Tuesday, July 8, 2014
Oilers/Titans' top plays: Music City Miracle
By Paul Kuharsky
» VOTE HERE » NFC Plays: East | West | North | South » AFC: East | West | North | South
This is one of three nominations for the most memorable play in team history. We’ve already looked at Mike Renfro's non-catch catch in the 1979 AFC Championship Game. We will also feature Kevin Dyson's desperate, unsuccessful reach for the end zone that came up a yard short of forcing overtime as time expired on Super Bowl XXXIV. Please vote for your choice as the Oilers/Titans’ most memorable play.
Score: Titans 22, Bills 16
Date: January 8, 2000 Site: Adelphia Coliseum
As a head coach, Jeff Fisher prided himself on having his team ready for everything.
In a playoffs-or-pink-slips season, the franchise's first as the reinvented Tennessee Titans, Fisher got to offer the best possible example of that.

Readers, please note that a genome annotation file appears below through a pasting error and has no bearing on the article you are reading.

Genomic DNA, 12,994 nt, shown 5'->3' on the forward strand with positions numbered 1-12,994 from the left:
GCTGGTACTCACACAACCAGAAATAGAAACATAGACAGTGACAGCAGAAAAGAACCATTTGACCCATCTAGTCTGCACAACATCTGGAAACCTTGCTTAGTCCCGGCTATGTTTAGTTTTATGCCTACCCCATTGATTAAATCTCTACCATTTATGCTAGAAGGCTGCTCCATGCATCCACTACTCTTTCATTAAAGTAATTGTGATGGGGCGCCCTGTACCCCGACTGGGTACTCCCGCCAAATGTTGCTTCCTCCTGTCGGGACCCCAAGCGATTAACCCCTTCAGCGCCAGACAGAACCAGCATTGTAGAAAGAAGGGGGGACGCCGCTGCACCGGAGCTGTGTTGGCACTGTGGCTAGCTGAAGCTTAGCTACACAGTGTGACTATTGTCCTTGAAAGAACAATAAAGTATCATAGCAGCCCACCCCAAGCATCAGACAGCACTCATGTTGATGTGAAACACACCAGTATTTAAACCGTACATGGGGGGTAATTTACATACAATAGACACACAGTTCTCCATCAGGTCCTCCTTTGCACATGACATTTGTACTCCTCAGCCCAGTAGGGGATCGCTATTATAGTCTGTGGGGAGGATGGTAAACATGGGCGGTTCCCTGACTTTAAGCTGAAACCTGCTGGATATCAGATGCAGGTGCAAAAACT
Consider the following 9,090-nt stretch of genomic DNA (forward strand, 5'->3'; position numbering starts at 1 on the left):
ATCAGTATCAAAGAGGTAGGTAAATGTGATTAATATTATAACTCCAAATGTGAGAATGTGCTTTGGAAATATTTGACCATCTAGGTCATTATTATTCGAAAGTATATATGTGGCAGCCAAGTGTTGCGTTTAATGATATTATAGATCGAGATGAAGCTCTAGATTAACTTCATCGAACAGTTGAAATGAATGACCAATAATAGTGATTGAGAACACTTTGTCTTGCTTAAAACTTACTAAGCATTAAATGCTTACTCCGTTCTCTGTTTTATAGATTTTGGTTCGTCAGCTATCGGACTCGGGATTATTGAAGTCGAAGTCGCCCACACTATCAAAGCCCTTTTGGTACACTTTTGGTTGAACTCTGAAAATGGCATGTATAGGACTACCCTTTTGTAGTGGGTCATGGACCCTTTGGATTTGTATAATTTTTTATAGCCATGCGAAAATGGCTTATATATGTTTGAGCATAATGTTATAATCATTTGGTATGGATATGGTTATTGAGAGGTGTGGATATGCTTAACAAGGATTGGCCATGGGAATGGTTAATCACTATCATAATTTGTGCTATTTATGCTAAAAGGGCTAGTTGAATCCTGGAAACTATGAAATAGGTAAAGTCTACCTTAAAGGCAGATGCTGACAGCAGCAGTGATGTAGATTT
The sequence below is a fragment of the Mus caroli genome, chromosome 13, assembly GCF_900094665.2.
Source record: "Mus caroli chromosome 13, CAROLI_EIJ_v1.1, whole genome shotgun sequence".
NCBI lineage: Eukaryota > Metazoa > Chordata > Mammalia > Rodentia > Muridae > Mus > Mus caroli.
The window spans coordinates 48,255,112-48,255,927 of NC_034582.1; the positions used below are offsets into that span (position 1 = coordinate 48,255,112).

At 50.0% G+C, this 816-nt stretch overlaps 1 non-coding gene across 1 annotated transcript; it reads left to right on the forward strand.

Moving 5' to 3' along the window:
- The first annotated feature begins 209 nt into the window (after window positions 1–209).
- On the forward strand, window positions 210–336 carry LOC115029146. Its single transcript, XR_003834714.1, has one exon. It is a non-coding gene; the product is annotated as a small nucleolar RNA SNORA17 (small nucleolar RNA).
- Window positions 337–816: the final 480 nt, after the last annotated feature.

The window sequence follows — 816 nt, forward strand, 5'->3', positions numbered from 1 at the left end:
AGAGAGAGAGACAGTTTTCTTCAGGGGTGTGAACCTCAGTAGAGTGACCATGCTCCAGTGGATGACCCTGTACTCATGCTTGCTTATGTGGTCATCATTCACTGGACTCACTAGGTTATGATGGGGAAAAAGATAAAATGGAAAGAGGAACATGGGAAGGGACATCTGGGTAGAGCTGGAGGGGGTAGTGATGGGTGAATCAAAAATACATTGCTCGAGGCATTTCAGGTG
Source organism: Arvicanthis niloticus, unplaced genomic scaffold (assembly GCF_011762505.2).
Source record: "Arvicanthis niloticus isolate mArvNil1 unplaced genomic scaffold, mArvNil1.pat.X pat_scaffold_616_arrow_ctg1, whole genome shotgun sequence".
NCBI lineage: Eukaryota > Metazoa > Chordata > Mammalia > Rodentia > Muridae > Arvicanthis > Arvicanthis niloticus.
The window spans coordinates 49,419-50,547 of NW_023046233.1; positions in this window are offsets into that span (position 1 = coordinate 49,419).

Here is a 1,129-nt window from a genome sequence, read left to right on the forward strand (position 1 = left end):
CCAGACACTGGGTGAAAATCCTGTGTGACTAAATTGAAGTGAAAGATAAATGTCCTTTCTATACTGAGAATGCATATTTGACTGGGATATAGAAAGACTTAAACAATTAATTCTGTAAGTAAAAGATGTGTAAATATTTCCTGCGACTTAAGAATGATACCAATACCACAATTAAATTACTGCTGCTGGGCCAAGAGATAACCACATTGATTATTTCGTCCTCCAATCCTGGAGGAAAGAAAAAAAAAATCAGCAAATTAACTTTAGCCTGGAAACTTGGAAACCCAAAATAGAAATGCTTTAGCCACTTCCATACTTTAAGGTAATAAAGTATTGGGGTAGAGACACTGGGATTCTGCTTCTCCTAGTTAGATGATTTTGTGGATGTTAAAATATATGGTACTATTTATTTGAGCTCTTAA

The Titans fell behind 16-15 with 16 seconds left in a wild-card playoff game after Steve Christie hit a 41-yard field goal.
The Titans responded with “Home Run Throwback,” a play designed by special teams coach Alan Lowry. It called for Frank Wycheck to field an expected squib kick, sell the coverage team he was returning it to the right, and then whirling and throwing a lateral to Derrick Mason.
Mason was out with a concussion, however, and his backup for the play, safety Anthony Dorsett, was also unable to play.
Kevin Dyson was quickly coached up to take on the role.
It wasn’t Wycheck, but Lorenzo Neal who fielded the kick. He handed it back to Wycheck, who sold the fake and made the throw. Dyson came back to collect the low throw, turned and sprinted into wide-open space with a convoy of blockers ahead of him. He pulled up and eased into the end zone for a 75-yard touchdown.
It withstood a replay review by referee Phil Luckett, and provided the winning margin for a team that went on to make the franchise’s lone Super Bowl appearance.
The Music City Miracle added to the lore of Buffalo sports teams coming up short, while creating an incredible story in Tennessee in just the ninth meaningful game played in the stadium built to draw the Oilers from Houston to Nashville.